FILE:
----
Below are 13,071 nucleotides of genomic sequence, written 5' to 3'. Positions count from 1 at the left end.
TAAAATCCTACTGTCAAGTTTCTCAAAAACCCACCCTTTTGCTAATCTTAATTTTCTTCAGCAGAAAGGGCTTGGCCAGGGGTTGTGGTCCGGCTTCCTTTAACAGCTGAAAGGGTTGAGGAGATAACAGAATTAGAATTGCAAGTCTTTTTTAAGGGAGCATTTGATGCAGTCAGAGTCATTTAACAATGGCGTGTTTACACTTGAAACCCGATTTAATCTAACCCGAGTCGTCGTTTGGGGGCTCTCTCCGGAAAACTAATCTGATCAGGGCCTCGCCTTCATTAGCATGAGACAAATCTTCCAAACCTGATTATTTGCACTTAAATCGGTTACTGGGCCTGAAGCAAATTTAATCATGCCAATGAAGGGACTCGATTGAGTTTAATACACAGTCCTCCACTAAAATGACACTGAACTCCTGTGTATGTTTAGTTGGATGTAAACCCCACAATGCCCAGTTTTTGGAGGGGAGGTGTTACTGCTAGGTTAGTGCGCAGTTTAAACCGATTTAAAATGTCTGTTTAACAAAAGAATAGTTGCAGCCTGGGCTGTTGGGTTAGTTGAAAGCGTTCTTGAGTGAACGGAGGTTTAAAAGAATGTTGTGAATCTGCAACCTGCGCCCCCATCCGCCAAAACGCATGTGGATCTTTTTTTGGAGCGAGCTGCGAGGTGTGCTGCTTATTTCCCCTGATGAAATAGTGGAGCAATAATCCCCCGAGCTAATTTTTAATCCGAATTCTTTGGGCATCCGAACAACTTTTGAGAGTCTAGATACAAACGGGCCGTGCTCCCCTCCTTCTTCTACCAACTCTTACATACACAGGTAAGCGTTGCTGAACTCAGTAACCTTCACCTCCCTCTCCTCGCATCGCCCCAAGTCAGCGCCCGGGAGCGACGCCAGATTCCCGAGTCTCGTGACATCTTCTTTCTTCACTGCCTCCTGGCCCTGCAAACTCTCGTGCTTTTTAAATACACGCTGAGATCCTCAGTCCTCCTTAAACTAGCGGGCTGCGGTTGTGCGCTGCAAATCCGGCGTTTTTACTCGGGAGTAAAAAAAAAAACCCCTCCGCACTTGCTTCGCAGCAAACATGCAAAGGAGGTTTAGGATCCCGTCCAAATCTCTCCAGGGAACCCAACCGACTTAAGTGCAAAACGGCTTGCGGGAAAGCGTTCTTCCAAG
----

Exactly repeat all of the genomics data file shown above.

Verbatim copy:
Below are 13,071 nucleotides of genomic sequence, written 5' to 3'. Positions count from 1 at the left end.
TAAAATCCTACTGTCAAGTTTCTCAAAAACCCACCCTTTTGCTAATCTTAATTTTCTTCAGCAGAAAGGGCTTGGCCAGGGGTTGTGGTCCGGCTTCCTTTAACAGCTGAAAGGGTTGAGGAGATAACAGAATTAGAATTGCAAGTCTTTTTTAAGGGAGCATTTGATGCAGTCAGAGTCATTTAACAATGGCGTGTTTACACTTGAAACCCGATTTAATCTAACCCGAGTCGTCGTTTGGGGGCTCTCTCCGGAAAACTAATCTGATCAGGGCCTCGCCTTCATTAGCATGAGACAAATCTTCCAAACCTGATTATTTGCACTTAAATCGGTTACTGGGCCTGAAGCAAATTTAATCATGCCAATGAAGGGACTCGATTGAGTTTAATACACAGTCCTCCACTAAAATGACACTGAACTCCTGTGTATGTTTAGTTGGATGTAAACCCCACAATGCCCAGTTTTTGGAGGGGAGGTGTTACTGCTAGGTTAGTGCGCAGTTTAAACCGATTTAAAATGTCTGTTTAACAAAAGAATAGTTGCAGCCTGGGCTGTTGGGTTAGTTGAAAGCGTTCTTGAGTGAACGGAGGTTTAAAAGAATGTTGTGAATCTGCAACCTGCGCCCCCATCCGCCAAAACGCATGTGGATCTTTTTTTGGAGCGAGCTGCGAGGTGTGCTGCTTATTTCCCCTGATGAAATAGTGGAGCAATAATCCCCCGAGCTAATTTTTAATCCGAATTCTTTGGGCATCCGAACAACTTTTGAGAGTCTAGATACAAACGGGCCGTGCTCCCCTCCTTCTTCTACCAACTCTTACATACACAGGTAAGCGTTGCTGAACTCAGTAACCTTCACCTCCCTCTCCTCGCATCGCCCCAAGTCAGCGCCCGGGAGCGACGCCAGATTCCCGAGTCTCGTGACATCTTCTTTCTTCACTGCCTCCTGGCCCTGCAAACTCTCGTGCTTTTTAAATACACGCTGAGATCCTCAGTCCTCCTTAAACTAGCGGGCTGCGGTTGTGCGCTGCAAATCCGGCGTTTTTACTCGGGAGTAAAAAAAAAAACCCCTCCGCACTTGCTTCGCAGCAAACATGCAAAGGAGGTTTAGGATCCCGTCCAAATCTCTCCAGGGAACCCAACCGACTTAAGTGCAAAACGGCTTGCGGGAAAGCGTTCTTCCAAG